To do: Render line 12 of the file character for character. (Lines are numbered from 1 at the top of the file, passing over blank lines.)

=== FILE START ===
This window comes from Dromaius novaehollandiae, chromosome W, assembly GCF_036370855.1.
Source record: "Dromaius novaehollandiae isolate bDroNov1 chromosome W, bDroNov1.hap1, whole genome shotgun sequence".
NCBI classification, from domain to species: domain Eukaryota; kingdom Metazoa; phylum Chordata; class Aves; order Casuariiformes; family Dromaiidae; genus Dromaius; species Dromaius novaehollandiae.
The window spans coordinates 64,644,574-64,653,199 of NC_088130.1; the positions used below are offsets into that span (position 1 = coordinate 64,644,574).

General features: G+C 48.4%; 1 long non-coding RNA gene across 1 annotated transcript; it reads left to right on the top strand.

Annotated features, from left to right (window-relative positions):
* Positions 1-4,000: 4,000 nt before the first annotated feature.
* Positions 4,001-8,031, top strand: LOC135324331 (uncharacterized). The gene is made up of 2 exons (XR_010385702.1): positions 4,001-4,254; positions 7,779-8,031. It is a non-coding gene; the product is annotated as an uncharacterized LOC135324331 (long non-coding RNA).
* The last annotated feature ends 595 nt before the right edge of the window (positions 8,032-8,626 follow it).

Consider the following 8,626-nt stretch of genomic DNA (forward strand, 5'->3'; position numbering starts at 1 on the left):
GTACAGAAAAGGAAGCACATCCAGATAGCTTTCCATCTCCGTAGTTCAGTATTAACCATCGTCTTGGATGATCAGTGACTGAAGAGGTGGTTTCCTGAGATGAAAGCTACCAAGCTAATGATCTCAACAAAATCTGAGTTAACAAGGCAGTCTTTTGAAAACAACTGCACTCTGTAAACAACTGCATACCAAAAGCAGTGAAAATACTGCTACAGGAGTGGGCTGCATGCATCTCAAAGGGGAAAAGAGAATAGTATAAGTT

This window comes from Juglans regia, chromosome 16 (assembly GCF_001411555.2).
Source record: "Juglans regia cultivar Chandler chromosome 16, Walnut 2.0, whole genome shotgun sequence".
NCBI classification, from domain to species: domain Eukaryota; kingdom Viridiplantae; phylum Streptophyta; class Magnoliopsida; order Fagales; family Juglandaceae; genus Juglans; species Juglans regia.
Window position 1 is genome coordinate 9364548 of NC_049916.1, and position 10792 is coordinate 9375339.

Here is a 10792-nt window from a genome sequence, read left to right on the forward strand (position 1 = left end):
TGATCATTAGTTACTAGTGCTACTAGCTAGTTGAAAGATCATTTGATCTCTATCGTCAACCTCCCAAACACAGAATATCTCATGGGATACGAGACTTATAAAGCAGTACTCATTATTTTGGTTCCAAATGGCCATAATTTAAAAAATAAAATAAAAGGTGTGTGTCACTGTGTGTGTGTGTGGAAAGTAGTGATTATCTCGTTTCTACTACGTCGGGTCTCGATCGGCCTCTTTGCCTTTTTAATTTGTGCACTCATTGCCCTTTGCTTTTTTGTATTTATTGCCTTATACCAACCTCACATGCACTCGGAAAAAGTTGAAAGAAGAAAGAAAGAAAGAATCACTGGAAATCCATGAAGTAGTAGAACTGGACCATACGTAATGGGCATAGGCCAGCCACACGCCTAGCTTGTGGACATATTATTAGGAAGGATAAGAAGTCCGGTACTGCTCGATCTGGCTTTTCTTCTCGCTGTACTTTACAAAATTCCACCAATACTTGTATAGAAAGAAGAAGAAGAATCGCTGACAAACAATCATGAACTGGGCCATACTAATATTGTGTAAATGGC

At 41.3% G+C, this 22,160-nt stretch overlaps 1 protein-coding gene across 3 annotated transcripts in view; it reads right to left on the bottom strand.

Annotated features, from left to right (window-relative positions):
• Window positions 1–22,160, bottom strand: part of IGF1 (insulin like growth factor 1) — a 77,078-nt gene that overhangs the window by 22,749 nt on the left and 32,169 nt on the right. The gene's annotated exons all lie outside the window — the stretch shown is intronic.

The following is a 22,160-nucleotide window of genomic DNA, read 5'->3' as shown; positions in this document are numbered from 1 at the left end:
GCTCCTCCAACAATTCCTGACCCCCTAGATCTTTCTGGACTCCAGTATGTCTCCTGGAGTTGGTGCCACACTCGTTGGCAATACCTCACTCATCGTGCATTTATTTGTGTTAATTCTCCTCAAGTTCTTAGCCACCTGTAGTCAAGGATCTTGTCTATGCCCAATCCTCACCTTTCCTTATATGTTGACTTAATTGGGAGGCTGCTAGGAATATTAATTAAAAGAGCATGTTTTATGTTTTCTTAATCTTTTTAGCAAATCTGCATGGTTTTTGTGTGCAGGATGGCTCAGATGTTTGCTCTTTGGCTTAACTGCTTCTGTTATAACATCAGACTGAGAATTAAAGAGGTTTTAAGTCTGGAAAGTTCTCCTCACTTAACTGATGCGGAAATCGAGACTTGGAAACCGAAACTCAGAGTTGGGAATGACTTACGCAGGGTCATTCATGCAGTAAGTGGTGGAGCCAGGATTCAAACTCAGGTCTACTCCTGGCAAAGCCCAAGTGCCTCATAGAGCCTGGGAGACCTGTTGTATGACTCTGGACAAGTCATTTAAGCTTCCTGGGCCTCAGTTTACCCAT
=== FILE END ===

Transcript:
This window comes from Juglans regia, chromosome 16 (assembly GCF_001411555.2).